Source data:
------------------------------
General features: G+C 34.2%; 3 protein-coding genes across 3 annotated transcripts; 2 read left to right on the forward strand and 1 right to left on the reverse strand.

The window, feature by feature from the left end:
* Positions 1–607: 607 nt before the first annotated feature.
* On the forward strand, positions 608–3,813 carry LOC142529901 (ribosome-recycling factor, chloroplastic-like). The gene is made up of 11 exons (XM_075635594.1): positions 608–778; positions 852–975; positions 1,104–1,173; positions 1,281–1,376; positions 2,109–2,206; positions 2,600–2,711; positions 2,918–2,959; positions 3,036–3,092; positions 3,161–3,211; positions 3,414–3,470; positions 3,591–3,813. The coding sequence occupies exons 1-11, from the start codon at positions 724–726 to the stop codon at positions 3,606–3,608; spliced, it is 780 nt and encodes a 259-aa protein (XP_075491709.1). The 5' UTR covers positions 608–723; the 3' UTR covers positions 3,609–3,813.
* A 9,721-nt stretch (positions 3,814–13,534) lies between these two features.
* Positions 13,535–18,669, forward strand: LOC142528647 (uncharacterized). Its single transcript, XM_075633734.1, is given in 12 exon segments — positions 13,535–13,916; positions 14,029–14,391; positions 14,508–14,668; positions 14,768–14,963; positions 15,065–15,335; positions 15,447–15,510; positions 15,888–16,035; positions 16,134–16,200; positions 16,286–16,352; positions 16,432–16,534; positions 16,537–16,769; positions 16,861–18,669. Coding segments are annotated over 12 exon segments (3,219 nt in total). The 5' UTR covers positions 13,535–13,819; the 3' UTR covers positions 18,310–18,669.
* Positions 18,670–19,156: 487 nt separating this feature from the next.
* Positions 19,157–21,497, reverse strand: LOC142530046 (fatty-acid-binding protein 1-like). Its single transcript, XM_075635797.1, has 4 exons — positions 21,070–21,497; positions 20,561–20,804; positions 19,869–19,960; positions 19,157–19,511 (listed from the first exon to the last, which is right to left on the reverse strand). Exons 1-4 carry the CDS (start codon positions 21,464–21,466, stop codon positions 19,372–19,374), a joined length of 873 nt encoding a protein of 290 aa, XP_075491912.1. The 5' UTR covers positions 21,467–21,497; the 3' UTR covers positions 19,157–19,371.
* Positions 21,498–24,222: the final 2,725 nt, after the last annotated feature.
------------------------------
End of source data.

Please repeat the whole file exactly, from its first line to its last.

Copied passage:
General features: G+C 34.2%; 3 protein-coding genes across 3 annotated transcripts; 2 read left to right on the forward strand and 1 right to left on the reverse strand.

The window, feature by feature from the left end:
* Positions 1–607: 607 nt before the first annotated feature.
* On the forward strand, positions 608–3,813 carry LOC142529901 (ribosome-recycling factor, chloroplastic-like). The gene is made up of 11 exons (XM_075635594.1): positions 608–778; positions 852–975; positions 1,104–1,173; positions 1,281–1,376; positions 2,109–2,206; positions 2,600–2,711; positions 2,918–2,959; positions 3,036–3,092; positions 3,161–3,211; positions 3,414–3,470; positions 3,591–3,813. The coding sequence occupies exons 1-11, from the start codon at positions 724–726 to the stop codon at positions 3,606–3,608; spliced, it is 780 nt and encodes a 259-aa protein (XP_075491709.1). The 5' UTR covers positions 608–723; the 3' UTR covers positions 3,609–3,813.
* A 9,721-nt stretch (positions 3,814–13,534) lies between these two features.
* Positions 13,535–18,669, forward strand: LOC142528647 (uncharacterized). Its single transcript, XM_075633734.1, is given in 12 exon segments — positions 13,535–13,916; positions 14,029–14,391; positions 14,508–14,668; positions 14,768–14,963; positions 15,065–15,335; positions 15,447–15,510; positions 15,888–16,035; positions 16,134–16,200; positions 16,286–16,352; positions 16,432–16,534; positions 16,537–16,769; positions 16,861–18,669. Coding segments are annotated over 12 exon segments (3,219 nt in total). The 5' UTR covers positions 13,535–13,819; the 3' UTR covers positions 18,310–18,669.
* Positions 18,670–19,156: 487 nt separating this feature from the next.
* Positions 19,157–21,497, reverse strand: LOC142530046 (fatty-acid-binding protein 1-like). Its single transcript, XM_075635797.1, has 4 exons — positions 21,070–21,497; positions 20,561–20,804; positions 19,869–19,960; positions 19,157–19,511 (listed from the first exon to the last, which is right to left on the reverse strand). Exons 1-4 carry the CDS (start codon positions 21,464–21,466, stop codon positions 19,372–19,374), a joined length of 873 nt encoding a protein of 290 aa, XP_075491912.1. The 5' UTR covers positions 21,467–21,497; the 3' UTR covers positions 19,157–19,371.
* Positions 21,498–24,222: the final 2,725 nt, after the last annotated feature.